Reducing sodium intake not only prevents high blood pressure, but also prevents heart disease, according to new clinical trial data from the National Heart, Lung, and Blood Institute of the National Institutes of Health. Men and women with pre-hypertension who reduced their sodium intake by 25 to 35 percent had a 25 percent lower risk of total cardiovascular disease over the 10 to 15 years after they reduced their sodium intake.
"The Long-term Effects of Dietary Sodium Reduction on Cardiovascular Disease Outcomes: Observational Follow-up of the Trials of Hypertension Prevention," is published online on April 20, 2007 by the British Medical Journal.
Two Trials of Hypertension Prevention were conducted in 10 clinical sites in 1987-1990 and 1990-1995, with follow up for10 to 15 years after that. Through dietary and behavioral intervention, participants in the trials achieved average dietary sodium reductions of 25 to35 percent lower than their average intake before the trial. Both trials found that the reductions in sodium intake prevented high blood pressure. This new follow-up data shows that the groups who reduced their sodium intake also had lower mortality from cardiovascular disease. Mail questionnaires during the follow-up period suggested that some of the dietary changes are long-lasting, despite the difficulty in avoiding high-sodium foods in the United States.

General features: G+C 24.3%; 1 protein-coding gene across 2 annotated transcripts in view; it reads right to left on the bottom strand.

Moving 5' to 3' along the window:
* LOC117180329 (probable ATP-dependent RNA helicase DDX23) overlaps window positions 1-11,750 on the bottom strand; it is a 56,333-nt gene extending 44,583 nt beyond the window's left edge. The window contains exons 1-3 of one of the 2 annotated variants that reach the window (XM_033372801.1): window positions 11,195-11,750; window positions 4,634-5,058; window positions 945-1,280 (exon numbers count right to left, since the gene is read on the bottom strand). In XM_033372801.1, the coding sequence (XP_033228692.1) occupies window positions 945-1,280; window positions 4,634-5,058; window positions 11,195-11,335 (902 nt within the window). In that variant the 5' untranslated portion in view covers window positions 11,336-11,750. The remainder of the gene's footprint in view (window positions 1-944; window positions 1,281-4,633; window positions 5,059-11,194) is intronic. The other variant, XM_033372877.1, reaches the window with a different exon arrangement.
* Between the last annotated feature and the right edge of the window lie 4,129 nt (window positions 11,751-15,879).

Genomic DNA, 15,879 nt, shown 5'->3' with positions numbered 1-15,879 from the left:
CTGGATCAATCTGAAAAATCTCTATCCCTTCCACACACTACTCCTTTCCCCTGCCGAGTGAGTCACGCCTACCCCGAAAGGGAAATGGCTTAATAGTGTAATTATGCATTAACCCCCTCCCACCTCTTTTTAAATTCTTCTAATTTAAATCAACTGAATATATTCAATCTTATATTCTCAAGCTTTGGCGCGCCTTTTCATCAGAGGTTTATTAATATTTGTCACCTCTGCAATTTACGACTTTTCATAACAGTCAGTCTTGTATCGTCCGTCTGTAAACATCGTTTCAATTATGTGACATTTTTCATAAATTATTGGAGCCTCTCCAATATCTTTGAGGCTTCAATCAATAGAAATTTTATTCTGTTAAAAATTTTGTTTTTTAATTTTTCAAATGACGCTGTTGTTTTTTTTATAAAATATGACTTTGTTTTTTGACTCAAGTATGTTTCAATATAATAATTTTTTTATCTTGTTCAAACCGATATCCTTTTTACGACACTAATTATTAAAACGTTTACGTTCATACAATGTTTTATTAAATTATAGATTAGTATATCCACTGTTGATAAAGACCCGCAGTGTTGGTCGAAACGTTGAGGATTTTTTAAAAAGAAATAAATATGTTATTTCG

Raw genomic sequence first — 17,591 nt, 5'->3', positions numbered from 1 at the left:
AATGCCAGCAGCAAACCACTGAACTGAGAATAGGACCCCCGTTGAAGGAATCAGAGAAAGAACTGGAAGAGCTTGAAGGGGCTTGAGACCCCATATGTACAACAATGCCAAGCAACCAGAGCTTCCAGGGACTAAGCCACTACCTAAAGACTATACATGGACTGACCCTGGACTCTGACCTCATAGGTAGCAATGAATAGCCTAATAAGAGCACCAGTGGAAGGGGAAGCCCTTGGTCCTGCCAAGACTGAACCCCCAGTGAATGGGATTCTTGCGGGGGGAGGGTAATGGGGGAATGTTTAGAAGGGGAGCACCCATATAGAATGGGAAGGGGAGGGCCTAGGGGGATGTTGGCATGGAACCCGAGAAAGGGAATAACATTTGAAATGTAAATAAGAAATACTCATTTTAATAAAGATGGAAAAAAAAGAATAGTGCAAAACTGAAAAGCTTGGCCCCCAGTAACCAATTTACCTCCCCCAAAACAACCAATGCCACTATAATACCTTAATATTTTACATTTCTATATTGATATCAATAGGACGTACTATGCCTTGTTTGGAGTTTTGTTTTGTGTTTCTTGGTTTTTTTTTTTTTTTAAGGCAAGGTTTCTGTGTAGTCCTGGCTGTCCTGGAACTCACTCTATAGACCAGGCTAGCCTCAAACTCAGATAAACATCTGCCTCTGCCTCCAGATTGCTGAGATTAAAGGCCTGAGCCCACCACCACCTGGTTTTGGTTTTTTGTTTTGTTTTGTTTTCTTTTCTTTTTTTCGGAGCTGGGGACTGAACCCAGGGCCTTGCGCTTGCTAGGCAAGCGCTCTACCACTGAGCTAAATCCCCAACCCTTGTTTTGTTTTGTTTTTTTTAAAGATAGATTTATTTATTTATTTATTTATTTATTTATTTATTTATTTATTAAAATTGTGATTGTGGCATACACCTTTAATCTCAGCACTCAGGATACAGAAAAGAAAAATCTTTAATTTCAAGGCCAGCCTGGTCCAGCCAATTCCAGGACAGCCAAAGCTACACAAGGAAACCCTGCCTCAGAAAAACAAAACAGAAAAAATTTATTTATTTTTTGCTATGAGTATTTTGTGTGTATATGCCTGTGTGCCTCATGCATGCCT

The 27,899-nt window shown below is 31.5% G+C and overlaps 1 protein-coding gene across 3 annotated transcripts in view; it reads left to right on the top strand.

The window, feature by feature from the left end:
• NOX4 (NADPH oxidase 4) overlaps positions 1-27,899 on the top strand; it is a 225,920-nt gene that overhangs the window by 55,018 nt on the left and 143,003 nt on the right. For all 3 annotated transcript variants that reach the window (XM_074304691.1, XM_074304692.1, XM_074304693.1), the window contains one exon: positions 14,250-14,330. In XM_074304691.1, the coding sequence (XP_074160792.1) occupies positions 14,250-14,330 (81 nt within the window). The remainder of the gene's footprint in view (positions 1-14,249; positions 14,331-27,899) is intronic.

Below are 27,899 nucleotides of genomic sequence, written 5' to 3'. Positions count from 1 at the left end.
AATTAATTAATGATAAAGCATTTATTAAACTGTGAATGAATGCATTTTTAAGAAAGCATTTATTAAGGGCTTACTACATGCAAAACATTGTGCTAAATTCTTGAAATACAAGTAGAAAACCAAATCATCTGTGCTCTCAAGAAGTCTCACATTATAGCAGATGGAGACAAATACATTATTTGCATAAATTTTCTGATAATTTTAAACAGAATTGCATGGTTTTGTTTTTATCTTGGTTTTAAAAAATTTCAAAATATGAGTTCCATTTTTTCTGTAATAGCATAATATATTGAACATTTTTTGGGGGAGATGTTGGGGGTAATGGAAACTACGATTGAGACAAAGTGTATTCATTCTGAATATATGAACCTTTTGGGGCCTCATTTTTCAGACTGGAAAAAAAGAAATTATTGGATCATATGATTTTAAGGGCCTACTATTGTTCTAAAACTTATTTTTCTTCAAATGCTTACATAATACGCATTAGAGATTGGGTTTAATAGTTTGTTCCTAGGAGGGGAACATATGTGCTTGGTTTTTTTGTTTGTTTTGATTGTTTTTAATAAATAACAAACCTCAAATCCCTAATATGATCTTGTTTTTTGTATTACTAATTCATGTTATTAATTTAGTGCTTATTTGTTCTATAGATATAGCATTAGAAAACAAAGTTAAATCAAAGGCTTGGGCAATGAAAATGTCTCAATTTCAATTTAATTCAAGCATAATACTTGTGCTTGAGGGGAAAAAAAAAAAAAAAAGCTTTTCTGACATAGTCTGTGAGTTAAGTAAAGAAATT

Jeffrey Cutler, M.D., NHLBI project director of the TOHP studies and co-author of the paper, is available to comment on the study's findings. To schedule interviews, contact the NHLBI Communications Office at 301-496-4236.